He sings songs that rhyme “Pascagoula” with “hallelujah,” changes voices in his novelty titles and had one of his biggest-selling hits by celebrating a naked man streaking through the fruits-and-vegetables section at the local supermarket.
You can’t really fight the notion of Ray Stevens making an April Fools Day appearance on the Grand Ole Opry’s Country Classics. Ray was, in fact, just a part of the tomfoolery at the Ryman Auditorium Thursday from host Larry Gatlin, Jeff Bates, Jack Greene and comedian Mike Snider, among others.
Larry led the crowd in a round of “Happy Birthday” to Jim Ed Brown as the singer turned 76. And Larry quickly threw in a winking lyric about how his vocal work “usually costs $25,000.” Larry ribbed a Danish member of the audience for having trouble reading English, ribbed his own need for reading glasses and hammed it up repeatedly with star poses, carrying through on the Fools Day theme.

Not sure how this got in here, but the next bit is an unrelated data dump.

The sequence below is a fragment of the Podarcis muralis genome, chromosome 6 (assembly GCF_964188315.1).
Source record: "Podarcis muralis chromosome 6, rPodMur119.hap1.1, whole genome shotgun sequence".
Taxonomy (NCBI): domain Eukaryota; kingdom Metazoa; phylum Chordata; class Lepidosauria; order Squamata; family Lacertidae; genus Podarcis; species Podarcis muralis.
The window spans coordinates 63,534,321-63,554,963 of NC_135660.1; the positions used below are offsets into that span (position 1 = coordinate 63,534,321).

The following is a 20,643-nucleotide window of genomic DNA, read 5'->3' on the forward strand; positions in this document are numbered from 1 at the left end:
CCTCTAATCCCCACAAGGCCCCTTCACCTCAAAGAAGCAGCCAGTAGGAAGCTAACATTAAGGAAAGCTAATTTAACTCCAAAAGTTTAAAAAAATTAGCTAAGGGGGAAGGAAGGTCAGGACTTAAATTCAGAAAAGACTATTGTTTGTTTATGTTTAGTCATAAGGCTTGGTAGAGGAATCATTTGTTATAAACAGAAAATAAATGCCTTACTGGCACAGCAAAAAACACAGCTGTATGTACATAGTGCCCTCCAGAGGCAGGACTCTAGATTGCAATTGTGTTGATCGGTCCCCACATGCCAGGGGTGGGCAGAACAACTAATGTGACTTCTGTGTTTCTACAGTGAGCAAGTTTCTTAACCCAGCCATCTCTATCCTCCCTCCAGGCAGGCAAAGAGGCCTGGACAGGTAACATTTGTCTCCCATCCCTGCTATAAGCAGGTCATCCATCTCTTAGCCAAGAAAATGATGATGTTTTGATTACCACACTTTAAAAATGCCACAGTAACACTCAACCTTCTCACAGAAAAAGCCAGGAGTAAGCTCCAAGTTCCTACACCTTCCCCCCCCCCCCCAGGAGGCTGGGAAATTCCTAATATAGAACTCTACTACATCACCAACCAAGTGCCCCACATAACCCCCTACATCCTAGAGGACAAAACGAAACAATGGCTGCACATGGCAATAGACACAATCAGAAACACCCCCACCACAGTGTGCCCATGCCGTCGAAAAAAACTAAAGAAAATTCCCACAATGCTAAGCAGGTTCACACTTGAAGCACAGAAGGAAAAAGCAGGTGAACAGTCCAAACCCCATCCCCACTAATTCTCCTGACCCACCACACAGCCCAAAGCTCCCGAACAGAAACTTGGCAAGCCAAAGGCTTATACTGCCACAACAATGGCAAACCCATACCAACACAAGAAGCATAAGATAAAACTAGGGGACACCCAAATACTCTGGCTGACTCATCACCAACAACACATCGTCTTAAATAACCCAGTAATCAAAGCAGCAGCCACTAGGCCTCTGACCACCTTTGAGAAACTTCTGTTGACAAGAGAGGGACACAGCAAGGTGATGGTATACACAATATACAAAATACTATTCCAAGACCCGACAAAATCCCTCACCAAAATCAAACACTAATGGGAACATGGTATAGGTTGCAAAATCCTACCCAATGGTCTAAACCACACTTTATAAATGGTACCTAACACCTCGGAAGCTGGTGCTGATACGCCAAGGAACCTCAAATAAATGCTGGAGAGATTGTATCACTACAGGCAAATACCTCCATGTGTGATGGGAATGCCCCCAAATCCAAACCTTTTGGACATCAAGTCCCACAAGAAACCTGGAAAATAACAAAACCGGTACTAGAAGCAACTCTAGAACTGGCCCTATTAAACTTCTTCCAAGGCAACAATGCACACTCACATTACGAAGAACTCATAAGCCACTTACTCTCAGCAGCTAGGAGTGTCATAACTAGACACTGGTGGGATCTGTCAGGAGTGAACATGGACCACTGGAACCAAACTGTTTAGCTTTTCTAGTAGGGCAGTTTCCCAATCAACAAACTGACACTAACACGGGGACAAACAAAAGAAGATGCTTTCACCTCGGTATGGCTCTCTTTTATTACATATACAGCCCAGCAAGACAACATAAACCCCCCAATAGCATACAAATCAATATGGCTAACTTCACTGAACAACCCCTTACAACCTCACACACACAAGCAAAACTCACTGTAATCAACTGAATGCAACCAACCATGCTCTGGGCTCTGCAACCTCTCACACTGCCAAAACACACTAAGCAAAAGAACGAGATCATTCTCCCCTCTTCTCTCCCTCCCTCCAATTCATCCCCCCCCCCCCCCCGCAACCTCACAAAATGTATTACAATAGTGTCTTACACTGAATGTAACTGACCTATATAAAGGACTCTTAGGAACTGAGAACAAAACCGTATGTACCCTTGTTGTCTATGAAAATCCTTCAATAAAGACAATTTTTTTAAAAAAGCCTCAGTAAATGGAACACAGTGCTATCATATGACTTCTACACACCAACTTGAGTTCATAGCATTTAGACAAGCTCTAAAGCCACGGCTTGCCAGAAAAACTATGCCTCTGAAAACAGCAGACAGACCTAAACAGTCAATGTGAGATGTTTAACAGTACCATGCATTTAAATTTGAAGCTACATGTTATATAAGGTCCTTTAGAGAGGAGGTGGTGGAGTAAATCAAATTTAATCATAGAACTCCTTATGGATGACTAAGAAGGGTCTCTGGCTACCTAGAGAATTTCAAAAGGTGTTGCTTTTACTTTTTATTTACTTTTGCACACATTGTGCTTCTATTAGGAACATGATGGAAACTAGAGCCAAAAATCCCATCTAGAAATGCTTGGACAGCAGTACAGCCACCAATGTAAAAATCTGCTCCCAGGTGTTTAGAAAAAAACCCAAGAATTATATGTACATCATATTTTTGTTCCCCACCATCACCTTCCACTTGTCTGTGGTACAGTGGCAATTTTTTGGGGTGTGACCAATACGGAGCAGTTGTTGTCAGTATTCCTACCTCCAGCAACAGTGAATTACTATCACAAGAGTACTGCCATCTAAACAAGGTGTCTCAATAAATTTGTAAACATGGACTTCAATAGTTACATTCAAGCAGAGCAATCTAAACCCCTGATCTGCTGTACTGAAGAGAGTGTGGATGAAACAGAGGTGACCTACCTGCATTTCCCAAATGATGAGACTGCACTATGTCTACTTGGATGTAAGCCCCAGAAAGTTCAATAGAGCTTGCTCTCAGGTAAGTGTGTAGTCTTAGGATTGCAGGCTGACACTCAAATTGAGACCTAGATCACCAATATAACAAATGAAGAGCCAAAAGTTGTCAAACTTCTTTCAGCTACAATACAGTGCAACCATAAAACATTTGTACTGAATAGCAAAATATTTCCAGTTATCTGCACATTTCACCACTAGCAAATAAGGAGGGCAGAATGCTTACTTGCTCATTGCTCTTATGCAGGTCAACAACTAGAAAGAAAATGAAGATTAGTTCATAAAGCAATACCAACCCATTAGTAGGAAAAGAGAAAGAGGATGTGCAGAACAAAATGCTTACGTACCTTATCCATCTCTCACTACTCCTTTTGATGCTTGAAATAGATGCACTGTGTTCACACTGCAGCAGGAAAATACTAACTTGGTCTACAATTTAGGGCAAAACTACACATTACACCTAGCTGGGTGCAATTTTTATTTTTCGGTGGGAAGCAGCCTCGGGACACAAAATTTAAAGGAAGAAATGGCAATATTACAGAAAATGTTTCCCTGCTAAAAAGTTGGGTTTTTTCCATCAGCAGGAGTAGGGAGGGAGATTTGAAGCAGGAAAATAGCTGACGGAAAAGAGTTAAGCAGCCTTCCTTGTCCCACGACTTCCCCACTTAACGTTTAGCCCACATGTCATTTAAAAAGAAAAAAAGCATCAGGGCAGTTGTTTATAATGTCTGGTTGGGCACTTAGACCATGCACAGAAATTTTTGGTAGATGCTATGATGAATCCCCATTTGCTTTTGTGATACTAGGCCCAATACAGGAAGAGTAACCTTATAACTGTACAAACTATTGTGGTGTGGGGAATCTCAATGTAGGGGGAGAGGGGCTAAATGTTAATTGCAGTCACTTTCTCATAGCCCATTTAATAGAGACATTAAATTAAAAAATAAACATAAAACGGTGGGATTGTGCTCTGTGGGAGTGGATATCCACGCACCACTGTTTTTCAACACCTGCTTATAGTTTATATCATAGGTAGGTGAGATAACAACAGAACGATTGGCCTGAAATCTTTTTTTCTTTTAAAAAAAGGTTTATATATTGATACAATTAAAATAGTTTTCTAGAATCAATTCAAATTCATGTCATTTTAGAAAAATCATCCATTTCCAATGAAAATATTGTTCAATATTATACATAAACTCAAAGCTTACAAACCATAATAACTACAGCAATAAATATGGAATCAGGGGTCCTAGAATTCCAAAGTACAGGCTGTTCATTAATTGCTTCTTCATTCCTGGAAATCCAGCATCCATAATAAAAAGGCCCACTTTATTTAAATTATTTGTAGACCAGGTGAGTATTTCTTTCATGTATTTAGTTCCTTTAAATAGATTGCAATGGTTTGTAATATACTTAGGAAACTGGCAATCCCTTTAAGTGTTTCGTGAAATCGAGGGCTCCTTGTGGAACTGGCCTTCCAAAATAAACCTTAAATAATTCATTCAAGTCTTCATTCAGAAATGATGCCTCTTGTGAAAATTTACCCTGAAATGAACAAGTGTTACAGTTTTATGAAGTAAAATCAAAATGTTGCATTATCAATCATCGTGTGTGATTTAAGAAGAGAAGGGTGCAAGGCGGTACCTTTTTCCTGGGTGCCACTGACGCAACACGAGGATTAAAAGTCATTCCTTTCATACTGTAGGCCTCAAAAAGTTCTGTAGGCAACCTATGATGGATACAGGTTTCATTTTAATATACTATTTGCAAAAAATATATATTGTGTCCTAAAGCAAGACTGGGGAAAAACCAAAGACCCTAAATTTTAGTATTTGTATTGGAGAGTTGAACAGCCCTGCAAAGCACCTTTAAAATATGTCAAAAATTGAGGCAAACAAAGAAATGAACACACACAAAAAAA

Jack Greene got a standing ovation for his classic “Statue Of A Fool,” Helen Cornelius joined Jim Ed on the 1979 hit “Fools” and Mike Snider — with Good Friday looming — ran through a litany of cornball jokes about Baptists, Presbyterians and Buddhists.
Ray was saved for a four-song finale comprised of two comedic hits and a couple of serious ones, though even “Misty” got an appropriate introduction — Ray noted he and some fellow musicians were “foolin’ around” in the studio when they came up with the banjo-and-steel take on the jazz classic, which ultimately scored Ray a Grammy for his arranging prowess.
Driving home the oddball theme, he delivered “Mississippi Squirrel Revival” (his “Pascagoula” chorus) and “The Streak.”
Opry Country Classics runs temporarily on Thursday nights at the Ryman. The traditional Opry plays the Grand Ole Opry House on Fridays and Saturdays plus Tuesdays in the summer. This weekend’s lineup includes Vince Gill, the Time Jumpers, Restless Heart, Holly Williams, Lee Brice, Connie Smith and John Conlee.